ACARA flexed its new muscle back in 2008 and assured the eager masses that NAPLAN would place all students in Australia on a single scale of measurement, and thus map their skills and understandings across their schooling years (Fachinetti, 2015).  Testing was already occurring across the nation within states so a national testing system seemed appropriate. With seven different education systems and proportionally a small population, it seems logical to have the one system to determine which states and electorates were performing well in addressing a new national curriculum and which states, and more specifically schools needed additional funding.   Instead the advent of NAPLAN only sought to increase the competitive streak between students and between schools. Schools with low NAPLAN results were often demonised by the media and that often lead to many of them losing student numbers, resources and becoming institutions of failure (Zyngier, 2011). 

The arrival of the MySchool site only further exacerbated an already tense situation.  Instead of the promised transparency for parents, it instead just proved to be controversial and and downright destructive to many schools already struggling with teaching and learning practices (Fachinetti, 2015).  The league tables over simplified learning outcomes and allocated them as red or black. It did not indicate schools where great improvement occurred. It only highlighted who won. Quite frankly, the whole idea is contraindicated to the tenets of the 2008 Melbourne Declaration, whose first primary goal is to provide excellent and equity in schooling.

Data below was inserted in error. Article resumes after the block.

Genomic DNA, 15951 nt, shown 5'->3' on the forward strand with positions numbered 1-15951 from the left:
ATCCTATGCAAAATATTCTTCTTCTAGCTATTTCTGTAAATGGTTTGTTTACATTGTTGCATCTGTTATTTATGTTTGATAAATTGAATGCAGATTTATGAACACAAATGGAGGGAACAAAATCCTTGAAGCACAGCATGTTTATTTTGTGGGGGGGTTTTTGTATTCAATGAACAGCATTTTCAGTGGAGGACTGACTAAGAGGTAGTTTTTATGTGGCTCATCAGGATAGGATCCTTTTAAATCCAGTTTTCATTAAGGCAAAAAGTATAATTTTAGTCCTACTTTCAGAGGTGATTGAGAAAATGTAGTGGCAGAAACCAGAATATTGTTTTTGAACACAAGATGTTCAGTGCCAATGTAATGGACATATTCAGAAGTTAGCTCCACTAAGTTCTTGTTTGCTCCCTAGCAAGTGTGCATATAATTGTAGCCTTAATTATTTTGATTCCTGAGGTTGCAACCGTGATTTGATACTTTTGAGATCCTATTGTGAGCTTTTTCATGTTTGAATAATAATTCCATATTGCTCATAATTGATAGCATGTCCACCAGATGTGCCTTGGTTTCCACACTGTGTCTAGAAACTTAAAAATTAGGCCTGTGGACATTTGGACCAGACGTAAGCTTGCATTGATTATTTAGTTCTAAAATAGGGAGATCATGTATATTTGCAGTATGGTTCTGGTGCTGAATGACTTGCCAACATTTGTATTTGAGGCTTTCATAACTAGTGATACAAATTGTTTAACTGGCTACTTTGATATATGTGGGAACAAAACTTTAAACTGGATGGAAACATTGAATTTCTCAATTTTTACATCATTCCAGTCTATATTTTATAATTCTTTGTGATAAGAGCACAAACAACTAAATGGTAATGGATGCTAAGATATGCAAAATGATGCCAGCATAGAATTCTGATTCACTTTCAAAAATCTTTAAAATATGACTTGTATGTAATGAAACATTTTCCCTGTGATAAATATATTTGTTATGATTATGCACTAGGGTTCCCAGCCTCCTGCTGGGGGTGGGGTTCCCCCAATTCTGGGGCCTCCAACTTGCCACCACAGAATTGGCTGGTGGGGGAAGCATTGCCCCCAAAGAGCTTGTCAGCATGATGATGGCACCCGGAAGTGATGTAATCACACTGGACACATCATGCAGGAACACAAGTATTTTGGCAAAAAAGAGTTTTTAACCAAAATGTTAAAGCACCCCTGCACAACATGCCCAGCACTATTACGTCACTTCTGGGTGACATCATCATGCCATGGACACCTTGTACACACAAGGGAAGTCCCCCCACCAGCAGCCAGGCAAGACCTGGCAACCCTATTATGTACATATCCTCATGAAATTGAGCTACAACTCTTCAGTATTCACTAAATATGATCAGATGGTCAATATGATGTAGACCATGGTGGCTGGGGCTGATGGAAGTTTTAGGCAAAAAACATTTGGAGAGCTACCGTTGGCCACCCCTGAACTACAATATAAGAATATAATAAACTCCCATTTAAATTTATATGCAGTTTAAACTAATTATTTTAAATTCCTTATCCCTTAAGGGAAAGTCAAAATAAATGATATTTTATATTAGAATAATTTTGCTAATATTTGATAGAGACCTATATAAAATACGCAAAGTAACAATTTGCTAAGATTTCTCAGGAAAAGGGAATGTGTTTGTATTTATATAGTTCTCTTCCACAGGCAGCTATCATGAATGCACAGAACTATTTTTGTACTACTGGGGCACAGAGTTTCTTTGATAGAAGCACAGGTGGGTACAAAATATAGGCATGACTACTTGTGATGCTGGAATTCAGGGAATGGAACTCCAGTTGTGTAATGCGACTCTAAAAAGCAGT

Educationally NAPLAN is supposed to be low stakes, in that test scores are to be used for identifying and improving teaching and learning practices rather than being used as a method for reward and punishment.  Facinetti (2015) describes the nation wide testing program having evolved into a high stake test in which students are coerced to perform by often well meaning parents and teachers. Teachers are often railroaded into teaching explicitly for the test rather than holistic learning to maintain or improve school scores.  Parents are intimidated by MySchool results and or societal pressures and send their precious moppets for NAPLAN tutoring.  The surfeit of preparation booklets in the supermarkets are just a snapshot into general society’s view of this test.  Sadly, there are numerous high schools across the country that request for NAPLAN scores as part of the application process.  

NAPLAN has completely failed in achieving its target.  Ideally, the data could be used to improve teaching practice, but as the results were not out till four months later, it was often too late to implement changes.  Granted the new online system will enable results appear quicker but online testing comes with its own baggage. But the single most infuriating aspect of NAPLAN is that it is not connected to the curriculum.  It truly boggles the mind how a NATIONAL standardised testing scheme does not actually look to see if the NATIONAL curriculum is being implemented properly across the stages.  So why on Earth do we force our kids and our schools to complete this test?  Ah yes. For funding. ACARA has a lot to answer for.

MahuaSarkar / Pixabay



ACARA (2008) National Assessment Program Literacy and Numeracy. Retrieved from

Biddle, B., and Berliner, D., (2002) A research synthesis. Unequal school funding in the United states.  Educational Leadership. 59: 8 pp48-59.  Retrieved from

Fachinetti, A., (2015) A short personal and political history of NAPLAN. Education Today. 4. Pp.20-22.  Retrieved from